The media will work off the SAN, a communal server that is partitioned into segments: one for the CGI, another for the editing (Flame) and a third for color (Blackmagic DaVinci Resolve). “We partitioned a cloud section for the server, which allows us to have complete control on how we sync media with an external team,” explains Dimeola. “That’s a big part of how we share, collaborate and move assets quickly with a team inside and outside and how we scale for projects. This is unique for Bonfire. It is the innovative part of the post production that I don’t think any other shops are really talking about at this time.”

In addition to the local machines and software, Bonfire also runs applications on virtual machines in the cloud. The key, says Dimeola, is knowing how to create harmony between the internal and external infrastructures. The backbone is built on Amazon Web Services (AWS) and Google Cloud Platform (GCP) and functions much the same way as its internal pipeline does. A proprietary project tracker built by Bonfire enables the teams to manage shots and assets; it also has an array of services and tools that help the staff efficiently manage projects that vary in complexity and scale.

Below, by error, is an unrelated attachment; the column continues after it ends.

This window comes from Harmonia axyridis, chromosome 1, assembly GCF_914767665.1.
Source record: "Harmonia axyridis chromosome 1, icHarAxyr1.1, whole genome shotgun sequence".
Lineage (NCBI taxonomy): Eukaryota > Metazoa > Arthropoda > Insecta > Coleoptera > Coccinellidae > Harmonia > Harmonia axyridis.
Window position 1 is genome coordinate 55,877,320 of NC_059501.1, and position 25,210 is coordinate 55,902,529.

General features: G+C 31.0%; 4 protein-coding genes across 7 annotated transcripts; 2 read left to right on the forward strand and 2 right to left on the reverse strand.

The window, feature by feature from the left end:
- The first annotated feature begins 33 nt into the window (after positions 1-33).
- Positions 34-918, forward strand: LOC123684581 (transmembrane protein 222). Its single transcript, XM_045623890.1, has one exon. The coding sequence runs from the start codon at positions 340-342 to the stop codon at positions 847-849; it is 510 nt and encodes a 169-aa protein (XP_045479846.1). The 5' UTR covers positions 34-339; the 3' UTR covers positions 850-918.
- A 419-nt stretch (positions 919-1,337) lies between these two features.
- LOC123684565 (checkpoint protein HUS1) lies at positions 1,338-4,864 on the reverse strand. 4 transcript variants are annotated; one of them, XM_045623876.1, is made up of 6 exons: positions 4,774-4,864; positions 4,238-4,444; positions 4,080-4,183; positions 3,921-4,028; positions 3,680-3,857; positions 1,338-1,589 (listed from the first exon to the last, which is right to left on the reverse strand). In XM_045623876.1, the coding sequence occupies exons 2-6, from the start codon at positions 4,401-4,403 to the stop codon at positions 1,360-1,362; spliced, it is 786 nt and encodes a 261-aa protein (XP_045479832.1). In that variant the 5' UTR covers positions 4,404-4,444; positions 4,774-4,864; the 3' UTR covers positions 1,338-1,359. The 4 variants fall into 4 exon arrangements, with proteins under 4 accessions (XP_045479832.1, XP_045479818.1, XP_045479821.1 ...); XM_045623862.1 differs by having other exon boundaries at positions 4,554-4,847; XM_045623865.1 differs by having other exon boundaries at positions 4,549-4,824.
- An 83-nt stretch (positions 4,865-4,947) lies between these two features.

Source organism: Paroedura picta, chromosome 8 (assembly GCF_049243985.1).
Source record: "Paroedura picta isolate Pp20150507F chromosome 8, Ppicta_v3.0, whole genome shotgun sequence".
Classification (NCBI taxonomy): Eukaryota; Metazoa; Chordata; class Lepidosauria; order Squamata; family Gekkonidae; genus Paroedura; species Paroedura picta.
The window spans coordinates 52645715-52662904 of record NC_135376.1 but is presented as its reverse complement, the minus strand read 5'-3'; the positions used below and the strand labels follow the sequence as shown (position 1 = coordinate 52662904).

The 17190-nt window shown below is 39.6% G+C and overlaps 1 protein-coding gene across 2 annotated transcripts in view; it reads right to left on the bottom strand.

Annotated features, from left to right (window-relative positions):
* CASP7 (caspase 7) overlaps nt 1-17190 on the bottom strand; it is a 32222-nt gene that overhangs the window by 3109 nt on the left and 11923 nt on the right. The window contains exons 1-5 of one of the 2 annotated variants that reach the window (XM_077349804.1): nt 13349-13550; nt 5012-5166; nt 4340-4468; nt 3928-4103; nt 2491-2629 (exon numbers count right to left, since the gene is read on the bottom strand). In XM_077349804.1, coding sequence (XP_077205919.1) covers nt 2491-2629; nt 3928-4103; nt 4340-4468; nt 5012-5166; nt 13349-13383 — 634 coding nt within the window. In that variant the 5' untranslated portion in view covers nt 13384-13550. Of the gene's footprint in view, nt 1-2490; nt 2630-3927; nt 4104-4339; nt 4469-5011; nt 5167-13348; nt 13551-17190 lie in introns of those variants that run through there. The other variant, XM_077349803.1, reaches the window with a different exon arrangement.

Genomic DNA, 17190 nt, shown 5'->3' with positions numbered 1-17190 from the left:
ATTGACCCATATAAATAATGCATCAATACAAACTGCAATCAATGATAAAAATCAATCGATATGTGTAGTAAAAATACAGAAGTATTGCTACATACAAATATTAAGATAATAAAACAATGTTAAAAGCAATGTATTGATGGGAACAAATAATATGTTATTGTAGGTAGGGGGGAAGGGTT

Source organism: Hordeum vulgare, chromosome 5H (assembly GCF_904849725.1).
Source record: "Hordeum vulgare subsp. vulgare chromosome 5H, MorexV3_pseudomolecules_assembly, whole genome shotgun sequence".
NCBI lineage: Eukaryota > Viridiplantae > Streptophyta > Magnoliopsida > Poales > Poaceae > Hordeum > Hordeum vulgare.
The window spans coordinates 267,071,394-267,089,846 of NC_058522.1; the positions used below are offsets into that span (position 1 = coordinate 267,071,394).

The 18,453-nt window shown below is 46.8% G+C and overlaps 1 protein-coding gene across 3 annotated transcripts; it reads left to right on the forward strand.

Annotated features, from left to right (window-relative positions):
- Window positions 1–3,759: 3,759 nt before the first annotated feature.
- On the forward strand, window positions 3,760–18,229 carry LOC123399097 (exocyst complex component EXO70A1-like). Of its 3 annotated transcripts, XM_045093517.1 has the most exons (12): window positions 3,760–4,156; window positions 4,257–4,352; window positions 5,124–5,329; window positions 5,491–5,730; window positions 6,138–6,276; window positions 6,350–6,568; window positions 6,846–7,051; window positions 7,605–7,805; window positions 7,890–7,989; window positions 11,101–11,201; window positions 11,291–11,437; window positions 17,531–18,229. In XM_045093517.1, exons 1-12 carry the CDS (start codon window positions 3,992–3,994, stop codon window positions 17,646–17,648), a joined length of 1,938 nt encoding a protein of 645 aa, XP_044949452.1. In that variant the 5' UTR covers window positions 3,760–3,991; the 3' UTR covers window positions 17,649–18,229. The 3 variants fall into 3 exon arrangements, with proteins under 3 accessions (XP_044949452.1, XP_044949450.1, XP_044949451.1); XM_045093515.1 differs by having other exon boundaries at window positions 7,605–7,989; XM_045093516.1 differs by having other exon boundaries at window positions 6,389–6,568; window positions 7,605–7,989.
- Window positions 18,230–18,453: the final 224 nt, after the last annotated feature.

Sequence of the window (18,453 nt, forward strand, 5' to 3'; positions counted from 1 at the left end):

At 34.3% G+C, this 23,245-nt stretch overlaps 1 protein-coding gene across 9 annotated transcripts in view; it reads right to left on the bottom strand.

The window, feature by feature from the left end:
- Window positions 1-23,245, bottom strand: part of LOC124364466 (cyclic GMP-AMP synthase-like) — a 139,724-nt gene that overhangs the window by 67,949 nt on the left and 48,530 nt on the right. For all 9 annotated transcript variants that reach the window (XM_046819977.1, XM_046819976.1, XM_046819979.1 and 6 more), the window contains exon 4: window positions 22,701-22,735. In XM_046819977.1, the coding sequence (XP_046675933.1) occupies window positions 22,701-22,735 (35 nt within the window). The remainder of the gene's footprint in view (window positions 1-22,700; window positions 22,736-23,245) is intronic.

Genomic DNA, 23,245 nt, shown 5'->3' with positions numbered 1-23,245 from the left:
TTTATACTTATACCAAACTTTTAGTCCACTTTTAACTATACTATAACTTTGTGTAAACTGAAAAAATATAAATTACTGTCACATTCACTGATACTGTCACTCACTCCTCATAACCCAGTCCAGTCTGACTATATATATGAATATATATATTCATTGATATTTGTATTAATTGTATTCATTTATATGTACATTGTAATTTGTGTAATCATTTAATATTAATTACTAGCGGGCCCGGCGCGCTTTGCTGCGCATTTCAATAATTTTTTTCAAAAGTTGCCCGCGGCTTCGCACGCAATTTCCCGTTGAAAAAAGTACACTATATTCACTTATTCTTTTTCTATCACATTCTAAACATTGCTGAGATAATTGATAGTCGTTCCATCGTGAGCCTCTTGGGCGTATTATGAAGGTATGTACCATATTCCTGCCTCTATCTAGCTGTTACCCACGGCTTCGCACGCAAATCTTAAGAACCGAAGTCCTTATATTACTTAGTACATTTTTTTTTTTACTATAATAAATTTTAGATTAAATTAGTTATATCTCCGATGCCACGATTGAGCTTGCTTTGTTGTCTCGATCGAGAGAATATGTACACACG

Brooklyn Nets

“It’s no single piece to our pipeline that’s so innovative; rather, it’s the way that we’ve configured it between our talent and infrastructure,” says Dimeola, noting that in addition to being able to take on big projects, the company is able to get its clients what they need in real time and make complete changes literally overnight. Dimeola recalls a recent project for Google requiring intensive CGI fluid simulations. The team sat with the client one day to work out the direction and was able to post fresh edits, which included rendered shots, for the client the very next morning. “[In a traditional setup], that never would have been possible,” he points out.

However, getting the best deal on the cloud services requires additional work. “We play that market like the stock market, where we’re finding the best deals and configurations based on our needs at the time,” Dimeola says, and the result is an exponential increase in workflow. “You can ramp up a team and be rendering and working 24/7 because you’re using people in different time zones, and you’re never down a machine for rendering and working.”

Best of all, the setup goes unnoticed by the customer. “The client doesn’t feel or see anything different,” says Dimeola. That is, with one exception: “a dramatic change in the cost of doing the work, particularly if they are requiring a lot of speed.”

Digital Domain Montreal